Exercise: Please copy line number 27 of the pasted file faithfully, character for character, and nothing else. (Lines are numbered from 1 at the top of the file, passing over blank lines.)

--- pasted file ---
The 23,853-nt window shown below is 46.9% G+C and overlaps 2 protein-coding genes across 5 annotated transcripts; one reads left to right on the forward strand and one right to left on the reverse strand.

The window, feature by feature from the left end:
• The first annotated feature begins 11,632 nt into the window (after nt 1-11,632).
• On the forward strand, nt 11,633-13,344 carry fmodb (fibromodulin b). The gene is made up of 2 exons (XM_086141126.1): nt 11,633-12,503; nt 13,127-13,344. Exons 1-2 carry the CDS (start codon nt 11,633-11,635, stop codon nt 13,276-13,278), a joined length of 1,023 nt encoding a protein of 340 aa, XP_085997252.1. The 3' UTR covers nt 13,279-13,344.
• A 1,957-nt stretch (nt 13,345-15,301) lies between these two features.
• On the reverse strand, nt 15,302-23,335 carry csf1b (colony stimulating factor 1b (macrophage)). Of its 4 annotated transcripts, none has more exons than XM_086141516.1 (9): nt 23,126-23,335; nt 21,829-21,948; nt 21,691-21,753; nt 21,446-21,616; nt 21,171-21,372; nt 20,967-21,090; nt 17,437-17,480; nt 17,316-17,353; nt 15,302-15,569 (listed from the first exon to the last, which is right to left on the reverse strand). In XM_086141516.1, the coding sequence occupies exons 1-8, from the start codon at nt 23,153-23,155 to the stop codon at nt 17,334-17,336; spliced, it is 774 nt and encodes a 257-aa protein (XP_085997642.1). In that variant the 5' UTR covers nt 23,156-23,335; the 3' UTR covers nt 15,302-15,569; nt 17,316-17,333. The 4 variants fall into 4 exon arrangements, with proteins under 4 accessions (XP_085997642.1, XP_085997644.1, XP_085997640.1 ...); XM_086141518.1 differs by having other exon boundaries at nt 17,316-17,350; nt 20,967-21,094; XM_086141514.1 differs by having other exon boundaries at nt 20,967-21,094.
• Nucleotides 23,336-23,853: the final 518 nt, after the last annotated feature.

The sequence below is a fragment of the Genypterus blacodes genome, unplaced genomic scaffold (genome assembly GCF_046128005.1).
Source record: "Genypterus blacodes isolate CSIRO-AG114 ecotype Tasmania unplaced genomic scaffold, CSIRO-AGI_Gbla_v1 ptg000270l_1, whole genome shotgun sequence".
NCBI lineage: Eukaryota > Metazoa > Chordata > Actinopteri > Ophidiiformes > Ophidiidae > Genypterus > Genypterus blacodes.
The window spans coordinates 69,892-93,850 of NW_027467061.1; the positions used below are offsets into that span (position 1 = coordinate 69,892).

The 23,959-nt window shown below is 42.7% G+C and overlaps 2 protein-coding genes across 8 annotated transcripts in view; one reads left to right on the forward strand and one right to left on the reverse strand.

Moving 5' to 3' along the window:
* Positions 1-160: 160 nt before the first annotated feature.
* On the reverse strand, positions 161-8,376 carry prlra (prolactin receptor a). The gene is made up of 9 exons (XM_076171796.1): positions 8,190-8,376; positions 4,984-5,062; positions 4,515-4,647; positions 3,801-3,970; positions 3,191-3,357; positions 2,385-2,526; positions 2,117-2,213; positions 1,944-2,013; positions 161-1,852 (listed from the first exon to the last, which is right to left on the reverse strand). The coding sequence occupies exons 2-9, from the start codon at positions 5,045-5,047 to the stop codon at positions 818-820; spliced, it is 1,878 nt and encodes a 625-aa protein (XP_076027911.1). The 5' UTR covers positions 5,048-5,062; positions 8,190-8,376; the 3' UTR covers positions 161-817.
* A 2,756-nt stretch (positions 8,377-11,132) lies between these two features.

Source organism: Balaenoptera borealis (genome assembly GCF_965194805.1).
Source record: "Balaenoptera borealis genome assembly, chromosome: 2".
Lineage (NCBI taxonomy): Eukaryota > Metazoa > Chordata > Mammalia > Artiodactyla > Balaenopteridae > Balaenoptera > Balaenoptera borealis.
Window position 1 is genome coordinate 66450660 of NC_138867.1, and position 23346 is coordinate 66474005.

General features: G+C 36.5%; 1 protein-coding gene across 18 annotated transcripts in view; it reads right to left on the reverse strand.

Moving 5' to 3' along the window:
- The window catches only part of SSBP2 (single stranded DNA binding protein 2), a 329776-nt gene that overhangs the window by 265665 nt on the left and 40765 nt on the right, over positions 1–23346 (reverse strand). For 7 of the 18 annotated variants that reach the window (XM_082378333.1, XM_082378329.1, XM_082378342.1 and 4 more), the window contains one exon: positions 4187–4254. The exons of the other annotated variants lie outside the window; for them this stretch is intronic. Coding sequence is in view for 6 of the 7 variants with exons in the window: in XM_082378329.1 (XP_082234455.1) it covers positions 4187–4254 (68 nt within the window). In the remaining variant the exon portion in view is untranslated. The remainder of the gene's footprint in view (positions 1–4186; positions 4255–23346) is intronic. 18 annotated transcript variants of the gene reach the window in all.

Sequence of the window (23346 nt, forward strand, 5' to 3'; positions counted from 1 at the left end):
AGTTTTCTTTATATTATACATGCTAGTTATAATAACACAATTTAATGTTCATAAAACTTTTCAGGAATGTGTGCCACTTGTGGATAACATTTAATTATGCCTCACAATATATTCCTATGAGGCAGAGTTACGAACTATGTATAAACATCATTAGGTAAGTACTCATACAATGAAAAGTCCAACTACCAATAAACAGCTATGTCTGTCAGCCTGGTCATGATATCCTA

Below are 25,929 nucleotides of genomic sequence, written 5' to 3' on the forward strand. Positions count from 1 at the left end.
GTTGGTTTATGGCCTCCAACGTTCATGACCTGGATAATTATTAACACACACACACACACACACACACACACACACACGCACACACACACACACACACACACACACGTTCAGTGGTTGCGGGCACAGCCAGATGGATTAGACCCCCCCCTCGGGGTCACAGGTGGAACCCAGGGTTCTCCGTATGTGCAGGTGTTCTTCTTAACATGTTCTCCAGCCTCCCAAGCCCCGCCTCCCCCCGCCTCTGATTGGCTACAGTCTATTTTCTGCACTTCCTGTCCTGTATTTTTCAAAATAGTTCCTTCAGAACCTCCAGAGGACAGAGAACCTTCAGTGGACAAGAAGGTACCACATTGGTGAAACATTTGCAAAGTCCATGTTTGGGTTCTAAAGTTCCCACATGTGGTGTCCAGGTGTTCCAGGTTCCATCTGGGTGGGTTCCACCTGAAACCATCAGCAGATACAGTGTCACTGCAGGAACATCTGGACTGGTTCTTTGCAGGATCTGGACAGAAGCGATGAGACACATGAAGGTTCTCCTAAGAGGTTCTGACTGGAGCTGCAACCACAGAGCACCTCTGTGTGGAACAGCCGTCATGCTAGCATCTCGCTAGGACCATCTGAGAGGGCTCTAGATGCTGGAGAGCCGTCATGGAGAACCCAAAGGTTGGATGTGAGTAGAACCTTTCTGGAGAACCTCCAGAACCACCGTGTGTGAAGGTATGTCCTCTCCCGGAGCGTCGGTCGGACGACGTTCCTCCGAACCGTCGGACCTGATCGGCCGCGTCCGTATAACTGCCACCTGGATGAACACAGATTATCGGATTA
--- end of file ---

GTTGGTTTATGGCCTCCAACGTTCATGACCTGGATAATTATTAACACACACACACACACACACACACACACACACACGCACACACACACACACACACACACACACGTTCAGTGGTTGCGGGCACAGCCAGATGGATTAGACCCCCCCCTCGGGGTCACAGGTGGAACCCAGGGTTCTCCGTATGTGCAGGTGTTCTTCTTAACATGTTCTCCAGCCTCCCAAGCCCCGCCTCCCCCCGCCTCTGATTGGCTACAGTCTATTTTCTGCACTTCCTGTCCTGTATTTTTCAAAATAGTTCCTTCAGAACCTCCAGAGGACAGAGAACCTTCAGTGGACAAGAAGGTACCACATTGGTGAAACATTTGCAAAGTCCATGTTTGGGTTCTAAAGTTCCCACATGTGGTGTCCAGGTGTTCCAGGTTCCATCTGGGTGGGTTCCACCTGAAACCATCAGCAGATACAGTGTCACTGCAGGAACATCTGGACTGGTTCTTTGCAGGATCTGGACAGAAGCGATGAGACACATGAAGGTTCTCCTAAGAGGTTCTGACTGGAGCTGCAACCACAGAGCACCTCTGTGTGGAACAGCCGTCATGCTAGCATCTCGCTAGGACCATCTGAGAGGGCTCTAGATGCTGGAGAGCCGTCATGGAGAACCCAAAGGTTGGATGTGAGTAGAACCTTTCTGGAGAACCTCCAGAACCACCGTGTGTGAAGGTATGTCCTCTCCCGGAGCGTCGGTCGGACGACGTTCCTCCGAACCGTCGGACCTGATCGGCCGCGTCCGTATAACTGCCACCTGGATGAACACAGATTATCGGATTA